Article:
As antisemitism seems to grows more acceptable in America, celebrities are using their star power to fight the scourge. 

Meet a dozen entertainers, authors, and social media influencers who stepped up to join AJC's Voices Against Antisemitism and watch their videos below.

Modi Rosenfeld

Modi RosenfeldModi Rosenfeld, known on the comedy circuit as MODI, left Wall Street for MacDougal Street, the address of the infamous Comedy Cellar where he started performing stand-up 30 years ago.

ACT NOW: Urge Elected Leaders to Stand with Israel Against Iran and Hamas

Born in Tel Aviv and raised in Long Island, Rosenfeld was in a Tel Aviv hotel October 7, 2023 after wrapping up a series of shows when Hamas launched its deadly terror attack on Israel. A few hours later, he flew to Paris. There he closed his show by singing Hatikvah, Israel’s national anthem, and has done so at every show ever since.

 “Jewish celebrities should be speaking about what antisemitism is and how crazy it is that the whole world has turned on us,” he explained on AJC’s People of the Pod. “It's more important that celebrities that aren't Jewish do it and I think it's great to keep that conversation going. But I will tell you, I believe the way to end it all is to laugh together … That unites us more than just being lectured.” 

Moshe Reuven 

Moshe ReuvenRapper and Rabbi Moshe Reuven turned heads at the 2024 Grammy Awards when he stood up against antisemitism on the iconic red carpet.

While other men donned smoking jackets, jumpsuits, and tuxedos by eponymous designers, Reuven paired a 'Never Again Means Now' shirt by Israeli designer Karin Margolis with a kapota, the long black coat occasionally worn by Chabad Hasidic men. He accessorized it with a beaded yellow flower styled by luxury fashion icon Kobi Halperin.

An entrepreneur who led multiple technology start-ups before signing with a record label, Reuven amassed more than a million social media followers after his 2020 hit “You Are Not Alone” rose on Billboard charts. He recorded his next hit “Say” with Julian Marley, the son of reggae star Bob Marley. His latest song “Red and Yellow” has reached No. 1 on Israel’s Spotify Charts.

Amid horrifying levels of denial about the Hamas massacre, Reuven joined a delegation of other influencers and content creators on an AJC Social Media Influencer Fact-Finding Mission to Israel in December.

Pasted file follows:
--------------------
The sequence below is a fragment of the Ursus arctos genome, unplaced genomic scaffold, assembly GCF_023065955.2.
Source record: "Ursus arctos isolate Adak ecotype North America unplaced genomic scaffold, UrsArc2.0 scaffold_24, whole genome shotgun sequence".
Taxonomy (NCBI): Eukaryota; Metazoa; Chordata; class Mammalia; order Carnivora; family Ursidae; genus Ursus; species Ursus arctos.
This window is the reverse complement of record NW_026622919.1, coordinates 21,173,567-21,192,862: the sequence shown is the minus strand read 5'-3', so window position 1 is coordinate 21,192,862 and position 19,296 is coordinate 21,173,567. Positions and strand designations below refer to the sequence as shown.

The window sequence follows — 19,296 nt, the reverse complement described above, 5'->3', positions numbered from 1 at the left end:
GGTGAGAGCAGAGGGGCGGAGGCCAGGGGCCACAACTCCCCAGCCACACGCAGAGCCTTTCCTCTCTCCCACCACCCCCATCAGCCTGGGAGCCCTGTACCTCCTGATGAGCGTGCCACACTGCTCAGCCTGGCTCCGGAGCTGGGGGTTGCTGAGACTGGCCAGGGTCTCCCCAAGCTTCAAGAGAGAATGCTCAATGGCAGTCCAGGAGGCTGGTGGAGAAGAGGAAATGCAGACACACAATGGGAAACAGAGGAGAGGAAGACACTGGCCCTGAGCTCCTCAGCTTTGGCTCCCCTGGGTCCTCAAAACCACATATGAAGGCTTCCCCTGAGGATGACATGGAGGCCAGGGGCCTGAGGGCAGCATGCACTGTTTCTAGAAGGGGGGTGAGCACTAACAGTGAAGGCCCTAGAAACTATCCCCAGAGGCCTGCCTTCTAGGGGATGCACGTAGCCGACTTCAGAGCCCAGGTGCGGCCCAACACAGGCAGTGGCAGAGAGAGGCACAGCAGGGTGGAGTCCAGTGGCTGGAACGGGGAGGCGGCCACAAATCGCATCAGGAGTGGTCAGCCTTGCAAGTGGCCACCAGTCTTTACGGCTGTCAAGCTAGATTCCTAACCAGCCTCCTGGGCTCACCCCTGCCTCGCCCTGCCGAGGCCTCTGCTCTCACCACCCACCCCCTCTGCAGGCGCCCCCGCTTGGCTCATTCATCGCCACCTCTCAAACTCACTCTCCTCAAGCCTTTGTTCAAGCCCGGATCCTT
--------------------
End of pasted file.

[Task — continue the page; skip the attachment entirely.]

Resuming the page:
“One good deed can win the war in the Middle East,” he posted on Instagram.

Congress: Act Now Against Antisemitism
Join American Jewish Committee (AJC), the global advocacy organization for the Jewish people, in urging your Members of Congress to implement the U.S. National Strategy to Counter Antisemitism.

Lizzy Savetsky

Lizzy SavetskyAn influencer and mother of three, Lizzy Savetsky has been called a modern-day Queen Esther for using her impeccable appearance and platform to advocate for the Jewish people. Hundreds of thousands of fans now follow her social media channels for thoughts on fashion, motherhood, and most recently, matchmaking.

Her pro-Israel advocacy started during the Jewish state’s conflict with Hamas in 2021, when she posted a photograph of herself wrapped in the Israeli flag. The online backlash and repercussions were swift; and motivated her to continue. She encountered antisemitism online again when she was cast on a reboot of the Bravo network’s The Real Housewives of New York and left before the season wrapped.

But she has gained a third of her social media following since the terror attacks on October 7, which she spent with her family inside a Jerusalem bomb shelter. In an AJC video about antisemitism, she urged vigilance and activism.

“We need to do everything that we possibly can for our people, for our future, for our children.”

Eitan Bernath

Eitan BernathWhenever he’s in public or in front of a camera, celebrity chef Eitan Bernath has always tried to wear a Star of David to show his audience how proud he is to be Jewish. Those opportunities come often as Bernath, 21, films content, sits for interviews and shares a stage with actress and talk show host Drew Barrymore.

In his cookbook Eitan Eats the World, which covers a bevy of international flavors, Bernath highlights the displacement of Jewish communities from Europe and the Middle East and how that has shaped Jewish cuisine.

Meanwhile, Bernath uses his social media platform of seven million followers to fight anti-Israel bias and antisemitism and call attention to the hostages still in captivity.